Non-conservatives outside of the group that identifies as asexuals are typically astounded any promotion of intentional celibacy. Similarly, non-conservatives overwhelmingly support no-fault divorce. Jesus utterly rejected the ancient equivalent. Jesus also endorsed sexual dimorphism as the divinely instituted rfoundation of marriage.

Children

Matthew 19:13-15 ESV
Then children were brought to him that he might lay his hands on them and pray. The disciples rebuked the people, but Jesus said, “Let the little children come to me and do not hinder them, for to such belongs the kingdom of heaven.” And he laid his hands on them and went away.

Jesus, who taught that the kingdom of God was the highest value, made it clear that it was meant for children. In other words, Jesus supports the having of children, through the means mentioned in marriage.

Parents

Matthew 15:3-6 ESV
He answered them, “And why do you break the commandment of God for the sake of your tradition? For God commanded, ‘Honor your father and your mother,’ and, ‘Whoever reviles father or mother must surely die.’ But you say, ‘If anyone tells his father or his mother, “What you would have gained from me is given to God,” he need not honor his father.’ So for the sake of your tradition you have made void the word of God.

Jesus says that honoring mother and father extends to financial care in their old age. He then claims that any tradition or practice that gets in the way of doing so constitutes rejection of God’s word. This is so, even if that practice is explicitly connected to worship.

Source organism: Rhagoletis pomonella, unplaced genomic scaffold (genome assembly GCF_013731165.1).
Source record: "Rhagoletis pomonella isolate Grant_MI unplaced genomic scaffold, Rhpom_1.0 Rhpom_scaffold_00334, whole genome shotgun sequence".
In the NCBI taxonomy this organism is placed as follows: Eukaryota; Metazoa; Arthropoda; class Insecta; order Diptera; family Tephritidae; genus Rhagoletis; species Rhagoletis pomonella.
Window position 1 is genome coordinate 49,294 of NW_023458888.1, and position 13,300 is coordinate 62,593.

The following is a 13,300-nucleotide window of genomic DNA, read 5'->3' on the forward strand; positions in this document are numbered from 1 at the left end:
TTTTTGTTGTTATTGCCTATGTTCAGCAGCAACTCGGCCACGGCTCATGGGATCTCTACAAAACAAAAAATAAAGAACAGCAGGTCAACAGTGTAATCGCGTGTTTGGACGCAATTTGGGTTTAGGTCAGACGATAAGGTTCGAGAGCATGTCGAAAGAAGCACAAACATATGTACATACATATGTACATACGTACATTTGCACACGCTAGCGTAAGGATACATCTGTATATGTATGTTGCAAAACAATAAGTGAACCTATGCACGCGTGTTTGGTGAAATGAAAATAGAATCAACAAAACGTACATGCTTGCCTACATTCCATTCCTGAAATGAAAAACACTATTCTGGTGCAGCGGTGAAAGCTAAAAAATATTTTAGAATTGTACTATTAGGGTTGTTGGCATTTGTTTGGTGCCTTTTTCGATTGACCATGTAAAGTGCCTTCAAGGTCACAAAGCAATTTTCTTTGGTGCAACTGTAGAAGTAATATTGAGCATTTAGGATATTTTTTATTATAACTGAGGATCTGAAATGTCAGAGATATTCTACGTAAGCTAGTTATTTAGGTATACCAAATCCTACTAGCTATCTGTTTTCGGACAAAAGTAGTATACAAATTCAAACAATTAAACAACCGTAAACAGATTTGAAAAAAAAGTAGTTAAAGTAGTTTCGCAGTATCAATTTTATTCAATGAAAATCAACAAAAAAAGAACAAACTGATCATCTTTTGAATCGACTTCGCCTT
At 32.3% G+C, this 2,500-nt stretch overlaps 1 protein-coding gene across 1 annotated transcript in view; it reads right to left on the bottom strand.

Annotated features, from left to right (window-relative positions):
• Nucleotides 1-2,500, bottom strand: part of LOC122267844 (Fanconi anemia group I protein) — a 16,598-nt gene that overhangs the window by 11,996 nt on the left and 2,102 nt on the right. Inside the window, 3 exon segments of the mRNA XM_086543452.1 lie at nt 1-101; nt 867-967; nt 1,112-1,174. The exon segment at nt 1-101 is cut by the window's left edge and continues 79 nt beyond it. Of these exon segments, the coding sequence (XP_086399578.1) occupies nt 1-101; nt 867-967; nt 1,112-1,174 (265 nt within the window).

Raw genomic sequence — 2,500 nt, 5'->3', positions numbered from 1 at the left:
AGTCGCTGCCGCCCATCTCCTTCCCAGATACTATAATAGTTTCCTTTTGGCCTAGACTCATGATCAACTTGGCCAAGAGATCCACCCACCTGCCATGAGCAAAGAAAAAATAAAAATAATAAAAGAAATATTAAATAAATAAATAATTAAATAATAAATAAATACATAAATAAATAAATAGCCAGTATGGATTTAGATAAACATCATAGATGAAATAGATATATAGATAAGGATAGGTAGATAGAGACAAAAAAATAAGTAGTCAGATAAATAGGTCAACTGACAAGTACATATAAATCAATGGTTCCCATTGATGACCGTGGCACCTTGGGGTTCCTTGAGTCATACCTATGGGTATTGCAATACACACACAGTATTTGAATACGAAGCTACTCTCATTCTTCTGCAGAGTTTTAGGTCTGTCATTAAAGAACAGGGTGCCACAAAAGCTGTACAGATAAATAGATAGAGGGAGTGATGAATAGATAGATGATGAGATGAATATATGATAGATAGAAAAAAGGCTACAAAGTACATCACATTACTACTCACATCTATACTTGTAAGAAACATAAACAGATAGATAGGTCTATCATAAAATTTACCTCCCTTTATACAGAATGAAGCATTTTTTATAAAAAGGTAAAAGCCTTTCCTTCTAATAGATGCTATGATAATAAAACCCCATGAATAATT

Jesus’ Teaching Goes Beyond

Now, Jesus’ teaching goes beyond conservative family values. But he’s certainly not opposed to marriage, having children, raising them to live in God’s kingdom, or even going to work to support your family (which he did). He goes beyond when he said to love your enemies and choose moral rectitude over family loyalty, but Jesus never contradicts family values. He actually makes them harder.

Gary North on Training to Lose

Gary North wrote an article in 1980: Training to Lose, in which he observed:

The athlete has to train before he enters the race. He must discipline his body and his will, in order to be fully prepared for the exertion of the contest. The contest has winners and losers, and the Christian is not supposed to be a loser. This means that he must enter into the contest with self-confidence, enthusiasm, and a strategy for victory. He is not to spend time looking over his shoulder to see how far he has come from the starting- point, or how well his competitors are doing. He is to look straight ahead at the finish line, pacing himself so that at the end he will have spent all of his reserves. He should give the race everything he has– emotionally, physically, and strategically.